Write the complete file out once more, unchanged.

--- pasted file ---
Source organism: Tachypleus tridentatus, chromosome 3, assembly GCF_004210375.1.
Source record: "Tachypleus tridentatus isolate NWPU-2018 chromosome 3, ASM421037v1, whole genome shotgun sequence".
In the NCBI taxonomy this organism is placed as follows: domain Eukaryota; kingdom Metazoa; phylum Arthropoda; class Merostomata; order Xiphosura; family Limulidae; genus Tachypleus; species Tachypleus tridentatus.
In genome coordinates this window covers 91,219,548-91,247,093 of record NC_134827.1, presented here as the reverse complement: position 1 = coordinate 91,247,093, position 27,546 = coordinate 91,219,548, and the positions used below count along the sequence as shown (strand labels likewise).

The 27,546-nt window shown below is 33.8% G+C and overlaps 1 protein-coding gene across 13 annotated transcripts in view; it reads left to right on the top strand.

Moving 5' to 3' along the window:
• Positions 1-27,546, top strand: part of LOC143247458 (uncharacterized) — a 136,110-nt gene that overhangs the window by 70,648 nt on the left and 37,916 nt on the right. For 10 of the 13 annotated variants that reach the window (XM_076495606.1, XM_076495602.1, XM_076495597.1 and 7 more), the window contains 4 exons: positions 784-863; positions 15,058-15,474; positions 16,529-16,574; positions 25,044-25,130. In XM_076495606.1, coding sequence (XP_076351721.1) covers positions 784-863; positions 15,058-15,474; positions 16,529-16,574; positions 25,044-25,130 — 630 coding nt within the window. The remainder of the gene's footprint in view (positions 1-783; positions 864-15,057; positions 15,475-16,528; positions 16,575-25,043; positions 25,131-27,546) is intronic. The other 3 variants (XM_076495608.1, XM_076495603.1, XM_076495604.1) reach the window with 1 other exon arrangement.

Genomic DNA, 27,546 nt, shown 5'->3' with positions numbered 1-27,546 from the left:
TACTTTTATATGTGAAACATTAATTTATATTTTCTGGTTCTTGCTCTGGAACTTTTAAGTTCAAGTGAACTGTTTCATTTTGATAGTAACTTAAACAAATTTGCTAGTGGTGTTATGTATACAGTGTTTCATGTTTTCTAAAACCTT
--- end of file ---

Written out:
Source organism: Tachypleus tridentatus, chromosome 3, assembly GCF_004210375.1.
Source record: "Tachypleus tridentatus isolate NWPU-2018 chromosome 3, ASM421037v1, whole genome shotgun sequence".
In the NCBI taxonomy this organism is placed as follows: domain Eukaryota; kingdom Metazoa; phylum Arthropoda; class Merostomata; order Xiphosura; family Limulidae; genus Tachypleus; species Tachypleus tridentatus.
In genome coordinates this window covers 91,219,548-91,247,093 of record NC_134827.1, presented here as the reverse complement: position 1 = coordinate 91,247,093, position 27,546 = coordinate 91,219,548, and the positions used below count along the sequence as shown (strand labels likewise).

The 27,546-nt window shown below is 33.8% G+C and overlaps 1 protein-coding gene across 13 annotated transcripts in view; it reads left to right on the top strand.

Moving 5' to 3' along the window:
• Positions 1-27,546, top strand: part of LOC143247458 (uncharacterized) — a 136,110-nt gene that overhangs the window by 70,648 nt on the left and 37,916 nt on the right. For 10 of the 13 annotated variants that reach the window (XM_076495606.1, XM_076495602.1, XM_076495597.1 and 7 more), the window contains 4 exons: positions 784-863; positions 15,058-15,474; positions 16,529-16,574; positions 25,044-25,130. In XM_076495606.1, coding sequence (XP_076351721.1) covers positions 784-863; positions 15,058-15,474; positions 16,529-16,574; positions 25,044-25,130 — 630 coding nt within the window. The remainder of the gene's footprint in view (positions 1-783; positions 864-15,057; positions 15,475-16,528; positions 16,575-25,043; positions 25,131-27,546) is intronic. The other 3 variants (XM_076495608.1, XM_076495603.1, XM_076495604.1) reach the window with 1 other exon arrangement.

Genomic DNA, 27,546 nt, shown 5'->3' with positions numbered 1-27,546 from the left:
TACTTTTATATGTGAAACATTAATTTATATTTTCTGGTTCTTGCTCTGGAACTTTTAAGTTCAAGTGAACTGTTTCATTTTGATAGTAACTTAAACAAATTTGCTAGTGGTGTTATGTATACAGTGTTTCATGTTTTCTAAAACCTT